Amendment II
A well regulated Militia, being necessary to the security of a free State, the right of the people to keep and bear Arms, shall not be infringed.

https://www.archives.gov/founding-docs/bill-of-rights-transcript#toc-amendment-ii

“A well regulated Milita, “

What is a Militia?  Google, Dictionary.com, CollinsDictionary.com, and Merriam-Webster.com all define a militia as a military group comprised of non-military people that are part of the civil population.  This group is typically temporary in nature and formed in the event of an emergency where regular military is insufficient.

being necessary to the security of a free State,”

This language provides the reason for maintaining the ability to raise or form a militia. Keeping a state free sometimes means fighting for that freedom.  Military force is often needed to defend that state and it’s freedom from aggressors, whether it be a regular army or a force formed on a temporary basis in an emergency.

the right of the people to keep and bear Arms,

This part is very clear.  It simply refers to the ‘right’ of people to bear Arms.  This part on its own does not indicate conditions for such a right.  Nor does it indicate a Yes or No it is or is not a right.  What it DOES do is define the topic of the amendment: the RIGHT of the PEOPLE to keep and bear Arms.  Other parts of the amendment tell us what we want to know about that right.

shall not be infringed.

Infringe:  act so as to limit or undermine (something); encroach on, restrict…  
Shall not be infringed says it will not be limited, undermined, restricted, etc.  Or in other words, it is allowed and unlimited.

Now, working through this from the beginning we have a basic statement that as a country or state we must be able to form a militia.  However, a militia is comprised of private, non-military people. If the PEOPLE do not keep Arms or are not allowed to bear Arms, then there is no longer an ability to have a militia.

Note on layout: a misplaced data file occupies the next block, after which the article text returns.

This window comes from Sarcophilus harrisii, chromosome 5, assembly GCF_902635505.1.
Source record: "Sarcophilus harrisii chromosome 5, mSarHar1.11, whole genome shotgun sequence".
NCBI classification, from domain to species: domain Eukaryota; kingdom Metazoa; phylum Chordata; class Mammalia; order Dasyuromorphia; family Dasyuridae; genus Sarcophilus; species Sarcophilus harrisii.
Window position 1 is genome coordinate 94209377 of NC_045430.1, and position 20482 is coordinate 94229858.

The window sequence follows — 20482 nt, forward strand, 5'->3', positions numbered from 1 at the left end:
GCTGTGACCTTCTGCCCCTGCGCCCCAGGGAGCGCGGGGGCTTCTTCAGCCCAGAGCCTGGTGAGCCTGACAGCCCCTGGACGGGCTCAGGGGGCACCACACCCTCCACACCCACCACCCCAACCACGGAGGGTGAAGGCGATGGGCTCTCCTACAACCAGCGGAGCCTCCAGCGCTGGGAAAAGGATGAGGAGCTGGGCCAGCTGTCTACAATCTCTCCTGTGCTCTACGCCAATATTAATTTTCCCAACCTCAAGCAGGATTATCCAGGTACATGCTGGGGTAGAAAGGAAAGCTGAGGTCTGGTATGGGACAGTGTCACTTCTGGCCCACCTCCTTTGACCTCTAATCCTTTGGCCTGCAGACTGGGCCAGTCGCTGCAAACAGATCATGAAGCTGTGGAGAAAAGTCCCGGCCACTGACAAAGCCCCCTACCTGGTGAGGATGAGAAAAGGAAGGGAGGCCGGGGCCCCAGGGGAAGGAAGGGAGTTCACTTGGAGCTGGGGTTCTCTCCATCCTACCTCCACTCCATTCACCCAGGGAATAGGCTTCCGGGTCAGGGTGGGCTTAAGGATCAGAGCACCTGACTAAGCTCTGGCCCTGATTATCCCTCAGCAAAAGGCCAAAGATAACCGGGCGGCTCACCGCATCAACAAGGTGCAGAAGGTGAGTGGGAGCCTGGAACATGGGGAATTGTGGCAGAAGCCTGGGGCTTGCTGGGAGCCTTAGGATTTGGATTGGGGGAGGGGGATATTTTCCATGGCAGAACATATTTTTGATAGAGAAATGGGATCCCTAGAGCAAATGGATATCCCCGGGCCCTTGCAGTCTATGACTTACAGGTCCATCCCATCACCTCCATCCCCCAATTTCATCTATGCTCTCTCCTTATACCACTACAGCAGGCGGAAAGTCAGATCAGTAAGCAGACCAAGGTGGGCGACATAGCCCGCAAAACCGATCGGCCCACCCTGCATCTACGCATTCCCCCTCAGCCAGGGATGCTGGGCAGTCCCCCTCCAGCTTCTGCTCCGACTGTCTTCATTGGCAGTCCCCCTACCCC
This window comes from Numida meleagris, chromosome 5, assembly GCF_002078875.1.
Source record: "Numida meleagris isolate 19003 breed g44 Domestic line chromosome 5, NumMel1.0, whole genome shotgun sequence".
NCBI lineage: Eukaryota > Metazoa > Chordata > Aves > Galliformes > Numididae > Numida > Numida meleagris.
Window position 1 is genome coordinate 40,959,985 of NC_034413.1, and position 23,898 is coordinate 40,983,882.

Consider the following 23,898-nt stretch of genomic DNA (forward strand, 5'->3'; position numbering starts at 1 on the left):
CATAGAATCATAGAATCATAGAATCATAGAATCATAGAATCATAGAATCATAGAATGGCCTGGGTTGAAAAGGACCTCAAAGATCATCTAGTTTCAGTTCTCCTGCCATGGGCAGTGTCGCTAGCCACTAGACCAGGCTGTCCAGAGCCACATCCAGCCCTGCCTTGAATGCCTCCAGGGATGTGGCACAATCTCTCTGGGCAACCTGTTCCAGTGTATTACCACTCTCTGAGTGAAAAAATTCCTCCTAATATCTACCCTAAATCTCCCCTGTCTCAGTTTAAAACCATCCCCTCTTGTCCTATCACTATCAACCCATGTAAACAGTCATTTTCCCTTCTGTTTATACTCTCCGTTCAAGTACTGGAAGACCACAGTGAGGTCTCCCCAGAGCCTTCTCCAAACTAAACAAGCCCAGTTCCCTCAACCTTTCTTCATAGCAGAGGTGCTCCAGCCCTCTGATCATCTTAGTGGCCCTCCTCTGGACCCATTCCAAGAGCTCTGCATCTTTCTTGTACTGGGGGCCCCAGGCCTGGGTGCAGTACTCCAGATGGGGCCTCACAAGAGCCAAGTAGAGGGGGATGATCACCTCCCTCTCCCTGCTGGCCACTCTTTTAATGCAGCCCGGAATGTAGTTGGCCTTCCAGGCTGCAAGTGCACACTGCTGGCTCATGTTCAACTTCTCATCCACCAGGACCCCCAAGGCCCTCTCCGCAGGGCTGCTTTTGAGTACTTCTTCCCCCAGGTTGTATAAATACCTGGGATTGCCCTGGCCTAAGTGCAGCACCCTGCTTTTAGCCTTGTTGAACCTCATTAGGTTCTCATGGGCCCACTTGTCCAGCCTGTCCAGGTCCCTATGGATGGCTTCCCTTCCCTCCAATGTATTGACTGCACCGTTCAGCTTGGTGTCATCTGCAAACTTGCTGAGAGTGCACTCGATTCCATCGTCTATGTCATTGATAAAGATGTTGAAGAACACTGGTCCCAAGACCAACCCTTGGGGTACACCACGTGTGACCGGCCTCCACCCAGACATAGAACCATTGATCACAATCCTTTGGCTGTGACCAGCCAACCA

This means that we must preserve all components that make a militia possible.  That means making it possible for the PEOPLE to keep and bear arms even when there is no current militia.

Another way to say this might be, if the ability to form a militia is guaranteed then so is the right of the People to keep and bear Arms.  This is because the armed People make up the militia.

Therefore, the second amendment definitely provides for the right to keep and bear arms.

You may not agree with my evaluation.  In support I’d like to reference the Supreme Court; District of Columbia v. Heller, 2008 and McDonald v. Chicago, 2010.  Both hold that the right to keep and bear arms is an individual right.  

So, for now, however you personally choose to interpret the second amendment, the reality is that the Supreme Court says it is an individuals right to keep and bear Arms.

Of course, it’s not quite that simple.  What kind of Arms?  For what purpose? Other restrictions? How many?  Should this right be suspended for certain people?  If so, how do we make that determination? And more…

The Bottom Line

All are good questions.  But they start with, does the Second Amendment say the citizens of the United States have the right to keep and bear Arms.  The answer to THAT question is, Yes… at least for now.

2018 – Affordable Housing Act – Proposition 10